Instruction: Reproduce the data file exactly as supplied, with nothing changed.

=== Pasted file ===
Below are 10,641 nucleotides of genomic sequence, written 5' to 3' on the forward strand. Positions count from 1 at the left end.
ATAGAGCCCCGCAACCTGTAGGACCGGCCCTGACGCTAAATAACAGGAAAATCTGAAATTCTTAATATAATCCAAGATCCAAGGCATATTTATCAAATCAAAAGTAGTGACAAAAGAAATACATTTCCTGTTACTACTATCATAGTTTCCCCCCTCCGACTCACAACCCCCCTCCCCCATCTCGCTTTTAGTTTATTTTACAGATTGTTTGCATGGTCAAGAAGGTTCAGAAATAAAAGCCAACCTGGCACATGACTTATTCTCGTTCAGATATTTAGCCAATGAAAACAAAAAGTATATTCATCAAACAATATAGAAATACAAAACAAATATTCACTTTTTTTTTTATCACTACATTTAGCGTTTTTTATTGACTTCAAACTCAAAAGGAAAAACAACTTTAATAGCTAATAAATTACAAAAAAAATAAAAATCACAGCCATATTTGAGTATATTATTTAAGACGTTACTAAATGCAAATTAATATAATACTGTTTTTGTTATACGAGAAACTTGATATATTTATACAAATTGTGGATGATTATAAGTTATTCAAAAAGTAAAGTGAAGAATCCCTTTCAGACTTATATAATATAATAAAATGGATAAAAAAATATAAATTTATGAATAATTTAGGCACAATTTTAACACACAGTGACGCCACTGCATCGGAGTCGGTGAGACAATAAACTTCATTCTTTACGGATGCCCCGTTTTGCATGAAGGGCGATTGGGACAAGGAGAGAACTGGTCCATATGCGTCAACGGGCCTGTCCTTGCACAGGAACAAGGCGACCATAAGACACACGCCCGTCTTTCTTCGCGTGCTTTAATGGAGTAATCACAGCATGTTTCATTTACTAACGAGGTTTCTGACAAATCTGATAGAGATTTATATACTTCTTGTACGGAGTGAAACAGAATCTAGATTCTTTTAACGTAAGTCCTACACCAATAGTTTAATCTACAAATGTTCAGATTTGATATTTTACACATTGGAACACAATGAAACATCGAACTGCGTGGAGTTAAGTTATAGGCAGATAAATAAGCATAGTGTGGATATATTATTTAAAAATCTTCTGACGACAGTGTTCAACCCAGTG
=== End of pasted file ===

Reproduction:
Below are 10,641 nucleotides of genomic sequence, written 5' to 3' on the forward strand. Positions count from 1 at the left end.
ATAGAGCCCCGCAACCTGTAGGACCGGCCCTGACGCTAAATAACAGGAAAATCTGAAATTCTTAATATAATCCAAGATCCAAGGCATATTTATCAAATCAAAAGTAGTGACAAAAGAAATACATTTCCTGTTACTACTATCATAGTTTCCCCCCTCCGACTCACAACCCCCCTCCCCCATCTCGCTTTTAGTTTATTTTACAGATTGTTTGCATGGTCAAGAAGGTTCAGAAATAAAAGCCAACCTGGCACATGACTTATTCTCGTTCAGATATTTAGCCAATGAAAACAAAAAGTATATTCATCAAACAATATAGAAATACAAAACAAATATTCACTTTTTTTTTTATCACTACATTTAGCGTTTTTTATTGACTTCAAACTCAAAAGGAAAAACAACTTTAATAGCTAATAAATTACAAAAAAAATAAAAATCACAGCCATATTTGAGTATATTATTTAAGACGTTACTAAATGCAAATTAATATAATACTGTTTTTGTTATACGAGAAACTTGATATATTTATACAAATTGTGGATGATTATAAGTTATTCAAAAAGTAAAGTGAAGAATCCCTTTCAGACTTATATAATATAATAAAATGGATAAAAAAATATAAATTTATGAATAATTTAGGCACAATTTTAACACACAGTGACGCCACTGCATCGGAGTCGGTGAGACAATAAACTTCATTCTTTACGGATGCCCCGTTTTGCATGAAGGGCGATTGGGACAAGGAGAGAACTGGTCCATATGCGTCAACGGGCCTGTCCTTGCACAGGAACAAGGCGACCATAAGACACACGCCCGTCTTTCTTCGCGTGCTTTAATGGAGTAATCACAGCATGTTTCATTTACTAACGAGGTTTCTGACAAATCTGATAGAGATTTATATACTTCTTGTACGGAGTGAAACAGAATCTAGATTCTTTTAACGTAAGTCCTACACCAATAGTTTAATCTACAAATGTTCAGATTTGATATTTTACACATTGGAACACAATGAAACATCGAACTGCGTGGAGTTAAGTTATAGGCAGATAAATAAGCATAGTGTGGATATATTATTTAAAAATCTTCTGACGACAGTGTTCAACCCAGTG